Veterinarians and pet care professionals find a high rate of house pets lacking vital nutrients. Sometimes an underlying health condition is the issue where nutrient absorption in the dog's body has been interfered with, but often the deficiency is the result of a poor, unsubstantial or unbalanced diet.
While it seems the best course of action to treat a vitamin deficiency in dogs would be to routinely feed your pet additional vitamins, if the proper dosage isn’t known or used, more damage may be done. In fact, an excess of vitamins can create a plethora of other symptoms and health issues in an animal just as lacking vitamins can.
Always communicate concerns to a veterinarian before diagnosing or attempting to treat your dog yourself, as their perceived vitamin deficiency symptoms could be the result of other underlying issues. Never drastically change your dog's diet without the approval or guidance of a veterinarian or canine nutritionist.
The four most common vitamin deficiencies in dogs are:
- Vitamin A (Beta-carotene) deficiency
- Vitamin D deficiency
- Vitamin E deficiency
- Vitamin B2 (Riboflavin) deficiency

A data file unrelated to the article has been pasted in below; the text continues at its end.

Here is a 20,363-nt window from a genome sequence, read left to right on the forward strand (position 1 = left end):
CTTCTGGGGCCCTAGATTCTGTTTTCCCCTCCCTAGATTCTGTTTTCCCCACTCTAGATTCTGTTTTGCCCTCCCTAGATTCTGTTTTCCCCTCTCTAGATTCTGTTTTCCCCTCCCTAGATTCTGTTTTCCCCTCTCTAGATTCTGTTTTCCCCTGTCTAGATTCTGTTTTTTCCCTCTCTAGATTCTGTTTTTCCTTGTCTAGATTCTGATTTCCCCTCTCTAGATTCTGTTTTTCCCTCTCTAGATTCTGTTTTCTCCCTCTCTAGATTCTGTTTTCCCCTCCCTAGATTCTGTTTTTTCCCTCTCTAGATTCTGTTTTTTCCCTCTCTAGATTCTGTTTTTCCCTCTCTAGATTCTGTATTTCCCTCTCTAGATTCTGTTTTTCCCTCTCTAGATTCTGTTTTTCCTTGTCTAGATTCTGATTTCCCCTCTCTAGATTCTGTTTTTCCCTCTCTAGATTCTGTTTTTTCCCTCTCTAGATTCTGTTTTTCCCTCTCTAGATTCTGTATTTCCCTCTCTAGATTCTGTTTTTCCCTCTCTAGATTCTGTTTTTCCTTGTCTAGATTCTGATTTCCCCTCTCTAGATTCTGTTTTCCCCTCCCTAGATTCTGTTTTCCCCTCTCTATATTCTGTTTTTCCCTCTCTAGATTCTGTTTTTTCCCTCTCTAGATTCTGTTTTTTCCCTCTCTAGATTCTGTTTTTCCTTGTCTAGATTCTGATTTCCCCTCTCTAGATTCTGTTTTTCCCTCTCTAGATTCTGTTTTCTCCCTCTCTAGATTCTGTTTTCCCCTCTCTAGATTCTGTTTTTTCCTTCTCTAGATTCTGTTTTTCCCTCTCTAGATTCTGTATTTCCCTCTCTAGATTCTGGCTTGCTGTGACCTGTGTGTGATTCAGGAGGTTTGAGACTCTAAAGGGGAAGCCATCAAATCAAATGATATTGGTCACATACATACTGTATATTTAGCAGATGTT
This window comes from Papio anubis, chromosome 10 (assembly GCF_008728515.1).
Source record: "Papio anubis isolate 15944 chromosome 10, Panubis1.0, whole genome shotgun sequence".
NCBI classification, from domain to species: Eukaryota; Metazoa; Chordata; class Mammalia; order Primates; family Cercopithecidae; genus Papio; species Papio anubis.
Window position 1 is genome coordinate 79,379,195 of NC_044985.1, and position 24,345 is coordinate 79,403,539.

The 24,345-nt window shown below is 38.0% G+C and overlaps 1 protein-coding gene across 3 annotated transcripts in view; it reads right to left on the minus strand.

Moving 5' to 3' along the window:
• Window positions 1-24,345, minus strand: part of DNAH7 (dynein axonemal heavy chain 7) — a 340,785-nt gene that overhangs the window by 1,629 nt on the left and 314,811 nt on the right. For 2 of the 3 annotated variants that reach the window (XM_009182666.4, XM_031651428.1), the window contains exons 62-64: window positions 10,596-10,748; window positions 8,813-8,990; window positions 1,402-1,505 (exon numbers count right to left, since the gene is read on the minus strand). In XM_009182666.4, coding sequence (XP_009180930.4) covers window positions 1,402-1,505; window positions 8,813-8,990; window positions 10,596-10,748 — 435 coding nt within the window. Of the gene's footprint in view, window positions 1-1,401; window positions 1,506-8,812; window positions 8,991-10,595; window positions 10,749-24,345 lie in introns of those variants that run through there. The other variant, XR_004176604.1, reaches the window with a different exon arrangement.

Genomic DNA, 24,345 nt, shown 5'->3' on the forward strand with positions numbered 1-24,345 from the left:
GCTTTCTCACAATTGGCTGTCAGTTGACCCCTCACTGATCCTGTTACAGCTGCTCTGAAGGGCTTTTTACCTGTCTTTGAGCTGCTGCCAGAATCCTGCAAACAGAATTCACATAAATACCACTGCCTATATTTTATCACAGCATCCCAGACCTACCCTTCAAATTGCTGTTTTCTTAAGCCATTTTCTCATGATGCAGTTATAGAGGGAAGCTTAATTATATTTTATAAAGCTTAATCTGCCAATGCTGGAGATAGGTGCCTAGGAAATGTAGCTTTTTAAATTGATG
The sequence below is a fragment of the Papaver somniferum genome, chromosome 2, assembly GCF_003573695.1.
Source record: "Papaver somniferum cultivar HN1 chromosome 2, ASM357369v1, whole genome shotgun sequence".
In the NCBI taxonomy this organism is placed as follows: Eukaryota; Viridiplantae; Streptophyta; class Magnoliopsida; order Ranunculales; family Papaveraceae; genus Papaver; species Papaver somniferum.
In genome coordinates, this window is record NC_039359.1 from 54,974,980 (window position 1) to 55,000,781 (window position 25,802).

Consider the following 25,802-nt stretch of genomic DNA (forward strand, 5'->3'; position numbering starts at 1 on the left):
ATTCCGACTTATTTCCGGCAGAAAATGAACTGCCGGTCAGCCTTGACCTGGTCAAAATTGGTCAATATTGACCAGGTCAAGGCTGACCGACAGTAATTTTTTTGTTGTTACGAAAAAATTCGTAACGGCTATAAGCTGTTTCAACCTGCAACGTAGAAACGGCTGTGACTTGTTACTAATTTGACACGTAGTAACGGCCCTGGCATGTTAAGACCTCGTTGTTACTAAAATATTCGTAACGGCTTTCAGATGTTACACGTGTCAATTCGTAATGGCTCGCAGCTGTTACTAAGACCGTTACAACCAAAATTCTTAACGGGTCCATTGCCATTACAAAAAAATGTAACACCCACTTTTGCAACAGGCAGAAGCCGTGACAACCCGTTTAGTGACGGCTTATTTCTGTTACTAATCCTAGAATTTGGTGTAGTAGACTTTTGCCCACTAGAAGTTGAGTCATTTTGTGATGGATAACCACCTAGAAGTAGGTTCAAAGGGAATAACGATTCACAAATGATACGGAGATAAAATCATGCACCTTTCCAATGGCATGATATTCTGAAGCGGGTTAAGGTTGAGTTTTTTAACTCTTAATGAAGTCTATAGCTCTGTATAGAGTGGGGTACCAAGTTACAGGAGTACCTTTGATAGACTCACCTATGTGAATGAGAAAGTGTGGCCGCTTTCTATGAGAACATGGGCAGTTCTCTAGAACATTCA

Below we'll take a look at all four of these and talk about the most apt treatment.
Remember that when addressing this issue through dietary change, a dog’s stomach can adversely react to completely new foods if they aren't properly introduced. If a change in their usual diet is suggested by a professional, then be sure to change it incrementally over the course of a couple of weeks to a month, depending on the dog’s response to the changes.
6 Reasons Your Pet May be Vitamin-Deficient
1. Homemade meals are not properly balanced or prepared
During the raw food craze, some pet owners are choosing to administer a completely raw, human-grade diet to their dogs. While a raw based diet may be the best option for some dogs, if not properly balanced, an excess of vitamins or lack of vitamins can adversely affect the dog. Additionally, if a pet wasn’t raised on a raw diet and is introduced to it suddenly, this can cause stomach issues and even shock and stress for the animal.
Dog owners who prepare homemade dog food meals and cook vegetables and meats for their canine companions may make the same mistakes as an owner who chooses raw vegetables and meats. Whether cooked or not, the diet should have a wide variety of whole grains, vegetables, healthy fats and oils, and nutritional meats, such as chicken, beef, turkey, and fish.
Another potential issue for home cooked dog food meals is that the nutritional value of many nutrient and mineral rich foods dissipates when heated. Dogs normally not fed a raw diet should receive some raw veggies from time to time. Canine nutritionists recommend lightly seared meats that are safe when eaten on the rarer side, such as beef, to be added to the diet as often as is affordable to the household.
2. Poor canned or packaged dog food